The Foundation in Action


A very honorable visit to the Hub

Last Thursday, the Montfort Foundation’s team unveiled the structures recognizing the exceptional gift made by Jean Chrétien and his friends, in honour of his late wife, Aline Chrétien. For this event, several important names of the Canadian political scene were present to celebrate the career of this great lady who played an active role in the life of her husband and in the world of politics in Canada and abroad.

To highlight the work and involvement of this great lady, two recognition plaques are now displayed on either side of the portrait of Mrs. Chrétien, which occupies a central place at the Hub, just in front of the recognition wall for major donors to the Aline-Chrétien Health Hub fundraising campaign.  This wall is THE recognition structure that keeps getting noticed by visitors. It is safe to assume that Mrs. Chrétien’s painting will be just as seen.

Following the unveiling, the Right Honourable Jean Chrétien took the floor to thank the Montfort Foundation for this recognition and shared a very interesting anecdote about his wife. According to Mr. Chrétien, it is because of her that Canada did not participate in the war in Iraq in the early 2000s. Mrs. Chrétien would have intervened to get her husband to run again as Prime Minister of Canada; Mr. Chrétien’s election victory guaranteed Canada’s neutrality during that conflict.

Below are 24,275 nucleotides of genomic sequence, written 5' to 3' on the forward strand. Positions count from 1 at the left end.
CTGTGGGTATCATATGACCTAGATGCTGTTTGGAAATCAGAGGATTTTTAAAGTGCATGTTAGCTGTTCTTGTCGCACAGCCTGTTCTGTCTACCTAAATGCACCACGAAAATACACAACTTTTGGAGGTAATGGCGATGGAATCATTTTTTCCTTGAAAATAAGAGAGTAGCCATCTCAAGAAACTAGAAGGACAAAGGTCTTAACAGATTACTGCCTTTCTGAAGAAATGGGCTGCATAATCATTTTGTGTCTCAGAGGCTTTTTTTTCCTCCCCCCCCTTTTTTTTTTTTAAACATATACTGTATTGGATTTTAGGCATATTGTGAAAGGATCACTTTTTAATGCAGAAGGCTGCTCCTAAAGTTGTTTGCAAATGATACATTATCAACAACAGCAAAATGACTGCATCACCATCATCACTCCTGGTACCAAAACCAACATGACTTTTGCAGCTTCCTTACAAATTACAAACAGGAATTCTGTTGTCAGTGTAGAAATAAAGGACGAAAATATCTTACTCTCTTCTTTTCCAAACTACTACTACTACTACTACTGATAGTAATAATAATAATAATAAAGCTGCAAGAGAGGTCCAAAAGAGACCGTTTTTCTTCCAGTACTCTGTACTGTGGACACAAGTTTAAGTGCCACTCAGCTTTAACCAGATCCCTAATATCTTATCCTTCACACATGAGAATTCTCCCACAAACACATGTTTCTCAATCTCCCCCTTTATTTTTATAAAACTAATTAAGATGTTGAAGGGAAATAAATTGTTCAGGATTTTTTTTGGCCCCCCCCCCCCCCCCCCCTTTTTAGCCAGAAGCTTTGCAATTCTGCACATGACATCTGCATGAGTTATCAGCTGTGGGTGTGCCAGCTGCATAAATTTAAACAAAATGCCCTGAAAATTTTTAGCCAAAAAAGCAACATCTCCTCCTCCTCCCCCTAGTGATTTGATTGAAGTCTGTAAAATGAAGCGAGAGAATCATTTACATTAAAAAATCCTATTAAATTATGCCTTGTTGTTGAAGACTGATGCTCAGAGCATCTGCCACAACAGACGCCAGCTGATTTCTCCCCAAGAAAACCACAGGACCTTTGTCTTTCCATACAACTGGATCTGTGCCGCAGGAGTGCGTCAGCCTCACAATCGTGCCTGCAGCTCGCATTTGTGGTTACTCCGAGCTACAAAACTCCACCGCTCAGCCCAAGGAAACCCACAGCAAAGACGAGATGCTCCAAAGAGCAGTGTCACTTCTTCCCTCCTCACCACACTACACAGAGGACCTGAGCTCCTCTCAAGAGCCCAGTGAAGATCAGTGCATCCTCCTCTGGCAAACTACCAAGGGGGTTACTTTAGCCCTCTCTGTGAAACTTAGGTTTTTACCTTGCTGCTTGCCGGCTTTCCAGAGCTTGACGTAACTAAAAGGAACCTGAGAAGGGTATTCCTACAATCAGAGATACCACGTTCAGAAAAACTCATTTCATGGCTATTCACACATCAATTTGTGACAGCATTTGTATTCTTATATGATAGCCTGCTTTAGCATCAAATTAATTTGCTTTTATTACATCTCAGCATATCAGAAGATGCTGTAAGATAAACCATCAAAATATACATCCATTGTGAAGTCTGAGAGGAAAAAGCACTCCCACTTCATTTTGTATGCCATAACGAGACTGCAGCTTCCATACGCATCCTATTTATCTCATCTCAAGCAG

Finally, it is thanks to the talent of Bernard Poulin, a full-time painter and portraitist for 45 years and the husband of retired Senator Marie-Paule Charette-Poulin, that this work of art was created. In his touching address, Mr. Poulin spoke of Aline Chrétien’s connection to the world of health and how her image will have a positive impact on the people who benefit from the services of the Aline-Chrétien Health Hub.

“During the last years of her life she suffered greatly but, despite her growing illness, she remained herself – strong, courageous, curious, respectful and above all the fine Madame Aline. My role is to represent her to you as I saw her.” – Bernard Poulin